Rather than planning for my courses this summer like I usually do, I decided to read and reread some pedagogical books by some of my favourite teacher authors to “reframe” my teaching. I have been teaching now since 1998 and although I think I know myself pretty well and know what I what to accomplish in my classroom with my students, I also know that there are things that I have forgotten along the journey and so this blog will help me remember them…I hope 🙂
“Disrupting Thinking” by Kylene Beers and Bob Probst
I would say that almost any text Beers has written is my educational bible – I agree with most things she says and in my heart we are kindred spirits when it comes to kids and reading, so this new text by Beers and Probst got me pretty excited.
I have just finished Part 1 of the book about “The Readers We Want” and as usual the statements coming out of these 2 authors make my heart smile.
After reading about how we want our readers to be responsive, responsible and compassionate and all the reasons why they need to be those things and some pretty good tips on how to made our kids be those things I came across this quote on page 46 “As we learn to read our books, we might better learn to read the world”.
This entire part of the book was about how kids need to learn to read (decode of course) but then also how they need to learn to “read” (really engage with the book and not just search for answers and pull things out). That quote above says so much to me about how important it is to me that I help kids learn to:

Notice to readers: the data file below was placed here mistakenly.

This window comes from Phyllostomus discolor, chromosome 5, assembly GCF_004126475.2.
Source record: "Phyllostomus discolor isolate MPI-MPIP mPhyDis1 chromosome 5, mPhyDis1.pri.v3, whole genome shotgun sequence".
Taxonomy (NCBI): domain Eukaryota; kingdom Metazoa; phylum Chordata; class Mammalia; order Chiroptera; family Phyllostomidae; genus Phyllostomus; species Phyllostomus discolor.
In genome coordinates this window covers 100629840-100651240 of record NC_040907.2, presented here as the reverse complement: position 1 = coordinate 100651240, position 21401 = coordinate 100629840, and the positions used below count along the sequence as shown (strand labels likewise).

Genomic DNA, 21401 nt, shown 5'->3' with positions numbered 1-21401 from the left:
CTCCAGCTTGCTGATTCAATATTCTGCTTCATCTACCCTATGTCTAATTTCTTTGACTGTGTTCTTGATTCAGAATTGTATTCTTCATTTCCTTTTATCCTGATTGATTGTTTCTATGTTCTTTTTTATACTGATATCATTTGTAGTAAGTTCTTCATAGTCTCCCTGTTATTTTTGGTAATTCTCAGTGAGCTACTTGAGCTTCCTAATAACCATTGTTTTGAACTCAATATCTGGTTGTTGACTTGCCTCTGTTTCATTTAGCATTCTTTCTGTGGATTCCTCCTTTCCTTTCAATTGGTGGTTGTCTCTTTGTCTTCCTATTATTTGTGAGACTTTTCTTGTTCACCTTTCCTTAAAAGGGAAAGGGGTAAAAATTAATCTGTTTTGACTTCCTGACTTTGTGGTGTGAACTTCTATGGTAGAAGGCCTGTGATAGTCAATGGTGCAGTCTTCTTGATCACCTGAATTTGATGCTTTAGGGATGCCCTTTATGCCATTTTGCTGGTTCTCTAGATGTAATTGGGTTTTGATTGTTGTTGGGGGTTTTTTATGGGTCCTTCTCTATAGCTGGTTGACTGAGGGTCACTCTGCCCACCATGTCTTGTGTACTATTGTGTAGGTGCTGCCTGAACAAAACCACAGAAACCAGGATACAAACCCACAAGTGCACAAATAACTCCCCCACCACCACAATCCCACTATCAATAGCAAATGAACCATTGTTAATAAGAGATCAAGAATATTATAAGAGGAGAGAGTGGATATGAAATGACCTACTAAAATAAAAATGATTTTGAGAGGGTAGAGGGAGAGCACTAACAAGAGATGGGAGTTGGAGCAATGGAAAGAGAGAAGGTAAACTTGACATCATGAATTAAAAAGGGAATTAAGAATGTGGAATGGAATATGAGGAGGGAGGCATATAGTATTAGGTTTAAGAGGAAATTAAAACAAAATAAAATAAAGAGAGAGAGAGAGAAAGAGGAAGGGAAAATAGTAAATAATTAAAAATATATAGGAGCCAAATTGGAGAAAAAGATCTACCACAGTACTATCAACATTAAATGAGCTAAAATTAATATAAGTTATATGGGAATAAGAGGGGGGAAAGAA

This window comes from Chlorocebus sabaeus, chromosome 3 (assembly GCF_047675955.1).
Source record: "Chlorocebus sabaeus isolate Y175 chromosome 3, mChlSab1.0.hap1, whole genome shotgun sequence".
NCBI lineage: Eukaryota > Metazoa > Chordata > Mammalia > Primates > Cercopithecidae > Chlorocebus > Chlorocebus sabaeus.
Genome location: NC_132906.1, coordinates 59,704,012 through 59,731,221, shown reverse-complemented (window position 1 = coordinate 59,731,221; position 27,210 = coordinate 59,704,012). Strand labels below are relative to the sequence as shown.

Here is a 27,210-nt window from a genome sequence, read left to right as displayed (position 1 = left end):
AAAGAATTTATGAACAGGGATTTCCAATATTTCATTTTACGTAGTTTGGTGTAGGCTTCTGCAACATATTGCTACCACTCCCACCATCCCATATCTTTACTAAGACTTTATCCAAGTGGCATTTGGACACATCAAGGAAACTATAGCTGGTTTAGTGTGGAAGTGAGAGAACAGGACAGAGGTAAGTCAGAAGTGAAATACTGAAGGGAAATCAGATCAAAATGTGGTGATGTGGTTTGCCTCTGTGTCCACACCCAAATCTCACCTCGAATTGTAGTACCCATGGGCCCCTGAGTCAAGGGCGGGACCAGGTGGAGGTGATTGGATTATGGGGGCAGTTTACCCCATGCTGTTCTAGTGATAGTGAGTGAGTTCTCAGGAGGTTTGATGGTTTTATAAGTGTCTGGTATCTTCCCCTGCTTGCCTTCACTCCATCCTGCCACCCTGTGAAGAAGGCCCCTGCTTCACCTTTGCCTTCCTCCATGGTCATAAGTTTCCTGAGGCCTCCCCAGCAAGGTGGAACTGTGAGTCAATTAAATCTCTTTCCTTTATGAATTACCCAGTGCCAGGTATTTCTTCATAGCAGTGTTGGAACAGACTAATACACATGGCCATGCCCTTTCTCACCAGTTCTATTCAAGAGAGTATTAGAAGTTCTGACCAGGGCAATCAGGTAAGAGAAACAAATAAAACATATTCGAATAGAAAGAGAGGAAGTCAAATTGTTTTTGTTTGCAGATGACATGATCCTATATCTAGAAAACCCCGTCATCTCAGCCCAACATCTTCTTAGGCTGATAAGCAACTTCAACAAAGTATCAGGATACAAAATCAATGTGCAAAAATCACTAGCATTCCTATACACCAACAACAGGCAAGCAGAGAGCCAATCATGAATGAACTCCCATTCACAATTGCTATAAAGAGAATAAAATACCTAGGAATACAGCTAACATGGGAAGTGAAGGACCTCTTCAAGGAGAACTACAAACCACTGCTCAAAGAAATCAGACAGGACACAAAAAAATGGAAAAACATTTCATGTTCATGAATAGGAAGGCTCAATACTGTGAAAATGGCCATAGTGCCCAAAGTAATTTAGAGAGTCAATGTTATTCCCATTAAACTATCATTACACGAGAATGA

decode and understand well
connect with the texts they find
use those texts to recognize and attempt to understand different perspectives/lives/worlds
because in doing these things – I am helping those kids learn so much more than just to “read”. This validates what I have been attempting to do (sometimes with more success than other times) in my classroom for as long as I can remember. I am not the teacher who teaches them how to use the comma correctly, or the different types of sentences – I am the teacher who encourages them to think about what they have read and why they read it, and why it made them think a certain thing, and why the author did what they did, and just why, why, why…
I have always been more drawn to fiction – in my own personal reading and as a teacher. I can easily relate to characters and find it easy to share fiction with kids. BUT I have been working on bringing more nonfiction into my teaching, as I know it is a place that I am weak. The final chunk of part 1 of the book was about nonfiction and this quote really hit home:
Page 49 “Nonfiction should not suggest nonfeeling. Nonfiction offers us the chance to learn not only about the world and the people in it, but about ourselves.”
This is how we can learn to read our world better.